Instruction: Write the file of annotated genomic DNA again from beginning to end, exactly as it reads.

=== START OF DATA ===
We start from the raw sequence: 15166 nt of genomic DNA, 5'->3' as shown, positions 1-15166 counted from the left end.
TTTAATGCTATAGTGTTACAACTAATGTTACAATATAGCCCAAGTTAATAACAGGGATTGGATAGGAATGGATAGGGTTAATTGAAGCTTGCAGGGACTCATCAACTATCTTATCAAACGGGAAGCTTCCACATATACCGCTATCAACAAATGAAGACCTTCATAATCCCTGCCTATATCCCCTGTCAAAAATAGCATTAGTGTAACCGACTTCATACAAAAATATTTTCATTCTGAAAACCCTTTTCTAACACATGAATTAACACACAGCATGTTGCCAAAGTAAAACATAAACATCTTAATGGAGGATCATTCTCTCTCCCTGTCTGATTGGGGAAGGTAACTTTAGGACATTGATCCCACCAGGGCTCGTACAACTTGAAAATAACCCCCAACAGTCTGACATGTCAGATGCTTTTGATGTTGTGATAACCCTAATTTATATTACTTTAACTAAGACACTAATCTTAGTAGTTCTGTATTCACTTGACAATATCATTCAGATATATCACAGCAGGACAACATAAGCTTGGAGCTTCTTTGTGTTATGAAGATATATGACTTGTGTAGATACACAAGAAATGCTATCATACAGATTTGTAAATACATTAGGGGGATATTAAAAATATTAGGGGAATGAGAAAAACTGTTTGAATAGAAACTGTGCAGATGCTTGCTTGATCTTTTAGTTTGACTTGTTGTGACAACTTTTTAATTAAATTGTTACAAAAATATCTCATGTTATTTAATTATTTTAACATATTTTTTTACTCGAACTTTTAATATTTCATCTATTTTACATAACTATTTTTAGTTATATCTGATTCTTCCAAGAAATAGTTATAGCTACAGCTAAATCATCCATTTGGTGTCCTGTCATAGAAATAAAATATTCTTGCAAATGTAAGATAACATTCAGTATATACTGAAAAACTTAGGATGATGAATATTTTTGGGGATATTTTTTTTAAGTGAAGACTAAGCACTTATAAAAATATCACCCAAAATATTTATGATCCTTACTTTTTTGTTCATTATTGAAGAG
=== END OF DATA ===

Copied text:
We start from the raw sequence: 15166 nt of genomic DNA, 5'->3' as shown, positions 1-15166 counted from the left end.
TTTAATGCTATAGTGTTACAACTAATGTTACAATATAGCCCAAGTTAATAACAGGGATTGGATAGGAATGGATAGGGTTAATTGAAGCTTGCAGGGACTCATCAACTATCTTATCAAACGGGAAGCTTCCACATATACCGCTATCAACAAATGAAGACCTTCATAATCCCTGCCTATATCCCCTGTCAAAAATAGCATTAGTGTAACCGACTTCATACAAAAATATTTTCATTCTGAAAACCCTTTTCTAACACATGAATTAACACACAGCATGTTGCCAAAGTAAAACATAAACATCTTAATGGAGGATCATTCTCTCTCCCTGTCTGATTGGGGAAGGTAACTTTAGGACATTGATCCCACCAGGGCTCGTACAACTTGAAAATAACCCCCAACAGTCTGACATGTCAGATGCTTTTGATGTTGTGATAACCCTAATTTATATTACTTTAACTAAGACACTAATCTTAGTAGTTCTGTATTCACTTGACAATATCATTCAGATATATCACAGCAGGACAACATAAGCTTGGAGCTTCTTTGTGTTATGAAGATATATGACTTGTGTAGATACACAAGAAATGCTATCATACAGATTTGTAAATACATTAGGGGGATATTAAAAATATTAGGGGAATGAGAAAAACTGTTTGAATAGAAACTGTGCAGATGCTTGCTTGATCTTTTAGTTTGACTTGTTGTGACAACTTTTTAATTAAATTGTTACAAAAATATCTCATGTTATTTAATTATTTTAACATATTTTTTTACTCGAACTTTTAATATTTCATCTATTTTACATAACTATTTTTAGTTATATCTGATTCTTCCAAGAAATAGTTATAGCTACAGCTAAATCATCCATTTGGTGTCCTGTCATAGAAATAAAATATTCTTGCAAATGTAAGATAACATTCAGTATATACTGAAAAACTTAGGATGATGAATATTTTTGGGGATATTTTTTTTAAGTGAAGACTAAGCACTTATAAAAATATCACCCAAAATATTTATGATCCTTACTTTTTTGTTCATTATTGAAGAG